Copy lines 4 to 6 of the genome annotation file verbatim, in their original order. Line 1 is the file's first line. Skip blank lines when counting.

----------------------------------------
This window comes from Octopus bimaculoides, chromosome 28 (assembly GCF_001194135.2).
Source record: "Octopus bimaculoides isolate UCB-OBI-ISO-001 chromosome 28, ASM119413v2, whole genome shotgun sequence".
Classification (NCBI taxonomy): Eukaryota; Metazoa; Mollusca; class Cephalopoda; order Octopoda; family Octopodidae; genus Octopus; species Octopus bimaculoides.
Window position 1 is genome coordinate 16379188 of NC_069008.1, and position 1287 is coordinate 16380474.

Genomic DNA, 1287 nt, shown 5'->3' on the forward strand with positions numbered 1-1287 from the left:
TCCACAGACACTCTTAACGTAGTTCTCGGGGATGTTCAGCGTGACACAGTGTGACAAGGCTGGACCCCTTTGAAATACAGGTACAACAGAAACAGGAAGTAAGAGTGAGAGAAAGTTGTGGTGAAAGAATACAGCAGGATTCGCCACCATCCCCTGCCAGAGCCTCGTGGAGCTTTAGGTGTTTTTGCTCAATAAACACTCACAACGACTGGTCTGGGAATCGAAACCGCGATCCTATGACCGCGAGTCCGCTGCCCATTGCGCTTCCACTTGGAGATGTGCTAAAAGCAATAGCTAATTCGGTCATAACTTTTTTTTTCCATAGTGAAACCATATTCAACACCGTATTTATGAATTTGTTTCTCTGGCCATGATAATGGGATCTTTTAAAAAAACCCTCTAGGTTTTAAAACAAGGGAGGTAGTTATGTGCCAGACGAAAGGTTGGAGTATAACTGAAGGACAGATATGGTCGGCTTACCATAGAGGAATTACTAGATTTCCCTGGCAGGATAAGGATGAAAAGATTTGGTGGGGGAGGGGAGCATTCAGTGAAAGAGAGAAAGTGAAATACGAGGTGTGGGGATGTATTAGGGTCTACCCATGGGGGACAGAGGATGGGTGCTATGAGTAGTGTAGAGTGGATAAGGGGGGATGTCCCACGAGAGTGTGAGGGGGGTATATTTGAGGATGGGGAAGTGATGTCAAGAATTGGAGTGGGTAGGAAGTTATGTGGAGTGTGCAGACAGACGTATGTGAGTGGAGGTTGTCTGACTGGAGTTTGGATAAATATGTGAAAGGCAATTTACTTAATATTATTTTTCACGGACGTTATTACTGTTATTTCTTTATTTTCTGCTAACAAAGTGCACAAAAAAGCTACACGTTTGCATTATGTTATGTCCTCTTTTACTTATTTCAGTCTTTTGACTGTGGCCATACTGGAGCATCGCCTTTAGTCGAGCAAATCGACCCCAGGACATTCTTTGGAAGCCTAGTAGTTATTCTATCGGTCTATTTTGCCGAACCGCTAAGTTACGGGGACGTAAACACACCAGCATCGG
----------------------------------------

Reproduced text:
Window position 1 is genome coordinate 16379188 of NC_069008.1, and position 1287 is coordinate 16380474.

Genomic DNA, 1287 nt, shown 5'->3' on the forward strand with positions numbered 1-1287 from the left:
TCCACAGACACTCTTAACGTAGTTCTCGGGGATGTTCAGCGTGACACAGTGTGACAAGGCTGGACCCCTTTGAAATACAGGTACAACAGAAACAGGAAGTAAGAGTGAGAGAAAGTTGTGGTGAAAGAATACAGCAGGATTCGCCACCATCCCCTGCCAGAGCCTCGTGGAGCTTTAGGTGTTTTTGCTCAATAAACACTCACAACGACTGGTCTGGGAATCGAAACCGCGATCCTATGACCGCGAGTCCGCTGCCCATTGCGCTTCCACTTGGAGATGTGCTAAAAGCAATAGCTAATTCGGTCATAACTTTTTTTTTCCATAGTGAAACCATATTCAACACCGTATTTATGAATTTGTTTCTCTGGCCATGATAATGGGATCTTTTAAAAAAACCCTCTAGGTTTTAAAACAAGGGAGGTAGTTATGTGCCAGACGAAAGGTTGGAGTATAACTGAAGGACAGATATGGTCGGCTTACCATAGAGGAATTACTAGATTTCCCTGGCAGGATAAGGATGAAAAGATTTGGTGGGGGAGGGGAGCATTCAGTGAAAGAGAGAAAGTGAAATACGAGGTGTGGGGATGTATTAGGGTCTACCCATGGGGGACAGAGGATGGGTGCTATGAGTAGTGTAGAGTGGATAAGGGGGGATGTCCCACGAGAGTGTGAGGGGGGTATATTTGAGGATGGGGAAGTGATGTCAAGAATTGGAGTGGGTAGGAAGTTATGTGGAGTGTGCAGACAGACGTATGTGAGTGGAGGTTGTCTGACTGGAGTTTGGATAAATATGTGAAAGGCAATTTACTTAATATTATTTTTCACGGACGTTATTACTGTTATTTCTTTATTTTCTGCTAACAAAGTGCACAAAAAAGCTACACGTTTGCATTATGTTATGTCCTCTTTTACTTATTTCAGTCTTTTGACTGTGGCCATACTGGAGCATCGCCTTTAGTCGAGCAAATCGACCCCAGGACATTCTTTGGAAGCCTAGTAGTTATTCTATCGGTCTATTTTGCCGAACCGCTAAGTTACGGGGACGTAAACACACCAGCATCGG